Laestidius had reason to teach against alcohol consumption because as the film opens it is quickly made clear that the Sami faced alcohol problems. When colonists came to Sami territory, they tried to grow crops, but eventually found the land was not fit for agriculture. To make money, they turned to selling alcohol. Laestadius was insistent, however, that the Sami give up alcohol.(8) In the movie, his teachings greatly impacted Elen and led her to inspire others, including her husband, to give up alcohol. The Sami boycotted the liquor store and created tension within the relationship between the Sami and the merchant. The abstinence from alcohol use was a common trend during this era so it was not out of the ordinary for a siida to oppose the use of alcohol.(9) However, the specific siida depicted was an extremely radical group. They considered authorities to be “the devil’s children.” According to writer Johan Turi, “the violence of the [religious] laws went to their heads.” They traveled to other siidas to talk about Laestadius and condemned to hell those who chose not to follow their ways. They believed God’s spirit was within them, they began believing the law did not apply to them.(10) The family in the movie were clearly very convinced in their beliefs, and Elen did call their preacher a devil. She was also shown preaching to a small group of Sami people. However, they were perhaps not portrayed with as much zeal as would be historically accurate. They were not shown condemning others to hell. They continued with their livelihoods. Though they fought the law, it was clear within the context of the film that they did not believe themselves above the law-- they were victims of an unjust system. Which is also largely accurate, but scholars also note the religious intensity that was only partially portrayed in the film.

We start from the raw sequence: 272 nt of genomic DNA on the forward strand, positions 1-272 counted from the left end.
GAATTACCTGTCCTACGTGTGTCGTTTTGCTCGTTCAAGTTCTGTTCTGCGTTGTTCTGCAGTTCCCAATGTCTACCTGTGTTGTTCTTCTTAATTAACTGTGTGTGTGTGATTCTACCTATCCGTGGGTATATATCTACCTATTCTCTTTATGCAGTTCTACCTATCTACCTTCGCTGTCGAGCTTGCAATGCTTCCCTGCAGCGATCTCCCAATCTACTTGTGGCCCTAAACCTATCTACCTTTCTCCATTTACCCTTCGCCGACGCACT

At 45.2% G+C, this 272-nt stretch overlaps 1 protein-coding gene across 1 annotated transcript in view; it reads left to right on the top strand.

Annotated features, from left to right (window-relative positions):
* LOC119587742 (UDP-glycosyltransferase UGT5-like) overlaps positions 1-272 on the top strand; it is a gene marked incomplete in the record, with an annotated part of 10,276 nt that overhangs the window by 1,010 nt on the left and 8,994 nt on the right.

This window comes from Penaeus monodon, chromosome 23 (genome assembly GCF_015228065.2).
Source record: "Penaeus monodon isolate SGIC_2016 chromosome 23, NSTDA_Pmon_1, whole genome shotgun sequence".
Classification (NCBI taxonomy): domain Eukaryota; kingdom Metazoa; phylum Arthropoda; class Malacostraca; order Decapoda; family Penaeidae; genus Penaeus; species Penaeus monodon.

Overall, the historical representation of the behaviors illustrated in this film were similar to the historical Sami. The siida depicted in the film may not have been as religiously intense as the actual rebellion leaders. However, the portrayal of Sami life and the rebellion are largely accurate in regards to gender, authority figures, Laestadius, and Sami views on alcohol.

(1) Rauna Kuokkanen, “Indigenous Women in Traditional Economies: The Case of Sámi Reindeer Herding,” Journal of Women in Culture and Society vol. 34, no. 3 (2009): 500.
(2) Odd Mathis Haetta, The Sami: an Indigenous People of the Arctic (Norway: David Girji o.s., 1996), 23.
(3) Ibid, 501.
(4) Sunna Kuoljok, John E. Utsi, The Sami People of the Sun and Wind (Jokkmokk: Ájtte, Swedish Mountain and Saami Museum, 1993), 13.
(5) Roald E. Kristiansen, "The Kautokeino Rebellion 1852," Sami Culture, accessed October 6, 2014,    
(6) Anna Spein, et al., “The Influence of Religious Factors on Drinking Behavior Among Young Indigenous Sami and Non-Sami Peers in Northern Norway,” Journal of Religion and Health 50, no. 4 (December 2011): 1026, Academic Search Premier, EBSCOhost (accessed February 22, 2017).
(7) Veli-Pekka Lehtola, The Sami People Traditions in Translations (Fairbanks: University of Alaska Press, 2004), 38, 40.
(8) Lehtola, The Sami People, 40.
(9) Kristiansen, “The Kautokeino Rebellion 1852.”
(10) Lehtola, The Sami People, 40-41.

Written and edited by Anna Buan, Ali Froslie, Jacob Aberle and Tim Carlson.